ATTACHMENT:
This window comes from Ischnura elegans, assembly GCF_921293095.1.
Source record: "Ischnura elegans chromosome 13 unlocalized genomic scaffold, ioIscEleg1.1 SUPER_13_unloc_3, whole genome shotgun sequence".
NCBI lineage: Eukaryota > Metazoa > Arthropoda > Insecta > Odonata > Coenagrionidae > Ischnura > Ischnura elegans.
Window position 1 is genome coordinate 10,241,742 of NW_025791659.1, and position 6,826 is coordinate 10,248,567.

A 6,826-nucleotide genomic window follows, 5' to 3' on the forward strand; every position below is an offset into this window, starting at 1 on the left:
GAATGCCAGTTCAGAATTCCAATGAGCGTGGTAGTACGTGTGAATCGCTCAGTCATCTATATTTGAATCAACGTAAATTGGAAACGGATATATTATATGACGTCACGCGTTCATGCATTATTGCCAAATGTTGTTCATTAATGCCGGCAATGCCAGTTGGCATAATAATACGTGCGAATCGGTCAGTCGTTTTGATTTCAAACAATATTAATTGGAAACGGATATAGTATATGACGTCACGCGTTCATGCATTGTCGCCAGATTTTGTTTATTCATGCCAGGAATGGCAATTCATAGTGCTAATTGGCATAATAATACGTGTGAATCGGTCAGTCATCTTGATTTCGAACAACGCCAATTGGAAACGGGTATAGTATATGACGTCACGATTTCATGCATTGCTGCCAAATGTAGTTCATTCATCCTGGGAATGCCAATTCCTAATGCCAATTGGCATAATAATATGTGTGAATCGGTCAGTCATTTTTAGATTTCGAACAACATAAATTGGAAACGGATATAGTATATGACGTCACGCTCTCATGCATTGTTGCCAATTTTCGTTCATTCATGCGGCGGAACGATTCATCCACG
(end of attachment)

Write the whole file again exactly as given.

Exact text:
This window comes from Ischnura elegans, assembly GCF_921293095.1.
Source record: "Ischnura elegans chromosome 13 unlocalized genomic scaffold, ioIscEleg1.1 SUPER_13_unloc_3, whole genome shotgun sequence".
NCBI lineage: Eukaryota > Metazoa > Arthropoda > Insecta > Odonata > Coenagrionidae > Ischnura > Ischnura elegans.
Window position 1 is genome coordinate 10,241,742 of NW_025791659.1, and position 6,826 is coordinate 10,248,567.

A 6,826-nucleotide genomic window follows, 5' to 3' on the forward strand; every position below is an offset into this window, starting at 1 on the left:
GAATGCCAGTTCAGAATTCCAATGAGCGTGGTAGTACGTGTGAATCGCTCAGTCATCTATATTTGAATCAACGTAAATTGGAAACGGATATATTATATGACGTCACGCGTTCATGCATTATTGCCAAATGTTGTTCATTAATGCCGGCAATGCCAGTTGGCATAATAATACGTGCGAATCGGTCAGTCGTTTTGATTTCAAACAATATTAATTGGAAACGGATATAGTATATGACGTCACGCGTTCATGCATTGTCGCCAGATTTTGTTTATTCATGCCAGGAATGGCAATTCATAGTGCTAATTGGCATAATAATACGTGTGAATCGGTCAGTCATCTTGATTTCGAACAACGCCAATTGGAAACGGGTATAGTATATGACGTCACGATTTCATGCATTGCTGCCAAATGTAGTTCATTCATCCTGGGAATGCCAATTCCTAATGCCAATTGGCATAATAATATGTGTGAATCGGTCAGTCATTTTTAGATTTCGAACAACATAAATTGGAAACGGATATAGTATATGACGTCACGCTCTCATGCATTGTTGCCAATTTTCGTTCATTCATGCGGCGGAACGATTCATCCACG